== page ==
- The Washington Times - Saturday, November 11, 2017

President Trump said Saturday that he accepts Russian President Vladimir Putin’s denials about election meddling, and doesn’t want to press him further as he seeks Moscow’s help on global hot spots such as North Korea, Syria and Ukraine.

Mr. Trump told reporters aboard Air Force One in Vietnam that he asked Mr. Putin again about Russia’s election interference during a private meeting on the sidelines of a summit.

“Every time he sees me he says ‘I didn’t do that’ and I really believe that when he tells me that, he means it,” the president said. “I think he is very insulted by it, which is not a good thing for our country. He says that very strongly, he really seems to be insulted by it and he says he didn’t do it. You can only ask so many times. He said he absolutely did not meddle in our election.”

The president suggested he puts more stock in Mr. Putin than in three former U.S. officials who stated Russia interfered in the election — former CIA Director John Brennan, fired FBI Director James B. Comey and former Director of National Intelligence James Clapper.

“They’re political hacks,” Mr. Trump said. “So you look at it, and then you have Brennan, you have Clapper and you have Comey. Comey’s proven now to be a liar and he’s proven to be a leaker. And you have President Putin very strongly, vehemently says he had nothing to do with that. Now, you are not going to get into an argument, you are going to start talking about Syria and the Ukraine.”

Mr. Trump blamed the tensions with Russia on Democrats and Hillary Clinton, who as secretary of state had clumsily tried to “reset” relations with Russia by displaying a large button with “reset” spelled incorrectly in Russian.

“She hit that reset button, it was a joke. But she tried and she failed,” the president said. “Sometimes you don’t have chemistry with someone you don’t. But [President] Obama did not have the right chemistry and Hilary was in way over her head. Russia could really help us and the Democrats wanted to have a good relationship with Russia but they couldn’t do it because they didn’t have the talent, they didn’t have the chemistry to do it, they didn’t have what it takes.”

He said it’s a “shame” that Democrats tried to ruin U.S. relations with Moscow with allegations of election meddling — allegations which are supported by U.S. intelligence agencies.

“That whole thing was set up by the Democrats,” Mr. Trump said. “Look at [Clinton campaign chairman John] Podesta, look at all the things that they have done with the phony dossier. Those are the big events.”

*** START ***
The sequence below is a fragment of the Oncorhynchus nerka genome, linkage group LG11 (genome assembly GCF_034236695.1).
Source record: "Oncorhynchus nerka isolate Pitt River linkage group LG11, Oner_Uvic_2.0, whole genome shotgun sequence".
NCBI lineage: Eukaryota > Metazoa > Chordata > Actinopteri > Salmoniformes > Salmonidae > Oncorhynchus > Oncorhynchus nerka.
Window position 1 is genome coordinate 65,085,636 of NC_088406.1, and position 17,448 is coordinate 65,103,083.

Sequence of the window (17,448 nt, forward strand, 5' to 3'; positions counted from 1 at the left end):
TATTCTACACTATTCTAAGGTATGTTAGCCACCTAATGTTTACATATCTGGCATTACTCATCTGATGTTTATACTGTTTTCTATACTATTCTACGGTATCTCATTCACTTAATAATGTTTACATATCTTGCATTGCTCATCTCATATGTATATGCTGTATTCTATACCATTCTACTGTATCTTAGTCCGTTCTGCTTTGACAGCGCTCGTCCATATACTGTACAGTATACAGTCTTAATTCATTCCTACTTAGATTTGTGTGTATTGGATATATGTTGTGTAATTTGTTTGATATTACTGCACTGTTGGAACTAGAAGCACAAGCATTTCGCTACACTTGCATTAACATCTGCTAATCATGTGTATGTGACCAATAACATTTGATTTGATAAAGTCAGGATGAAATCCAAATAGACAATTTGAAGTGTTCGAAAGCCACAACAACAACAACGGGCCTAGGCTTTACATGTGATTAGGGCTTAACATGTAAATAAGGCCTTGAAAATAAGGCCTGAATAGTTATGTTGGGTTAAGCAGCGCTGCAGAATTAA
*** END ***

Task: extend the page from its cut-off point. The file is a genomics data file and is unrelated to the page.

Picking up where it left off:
He added, “There is a time when I think Putin and I president Putin and I would have a great relationship and that would be great for both countries. And it would take a lot of danger out of this world. It’s a dangerous time – this isn’t small stuff. This is a very dangerous time. Having a great relationship or even a good relationship with the president of Russia – Hillary tried it, she failed, nobody mentions it.”

The Clinton campaign and the Democratic National Committee paid in 2016 for a dossier with information about Mr. Trump from Russian sources, including salacious claims about Mr. Trump’s travels to Russia.

Mr. Trump said he doesn’t intend to pursue the election issue with Mr. Putin any longer because there are challenges around the world to solve with Russia’s help, such as the agreement he reached with Mr. Putin on Saturday to join forces in defeating the Islamic State in Syria, and on the nuclear threat posed by North Korea.

“Look, I can’t stand there and argue with him, I would rather have him get out of Syria, I would rather get to work with him on the Ukraine rather than arguing about whether or not [Russia meddled in the election],” he said. “This is really an artificial barrier that’s put in front of us for solving problems with Russia. You have President Putin very strongly, vehemently says he has nothing to do with that. Now, you are not going to get into an argument, you are going to start talking about Syria and the Ukraine.”

He said he has “a good feeling toward getting things done” with Mr. Putin.

“If we had a relationship with Russia, that would be a good thing,” he said. “In fact it would be a great thing, not a bad thing, because he could really help us on North Korea. We have a big problem with North Korea and China is helping us. And because of the lack of the relationship that we have with Russia, because of this artificial thing that’s happening with this Democratic-inspired thing. We could really be helped a lot with Russia having to do with North Korea. You know you are talking about millions and millions of lives. This isn’t baby stuff, this is the real deal. And if Russia helped us in addition to China, that problem would go away a lot faster.”

He said China is cooperating with the U.S. by cutting off oil supplies to North Korea and reducing other trade.

“But Russia on the other hand may be making up the difference,” he said.

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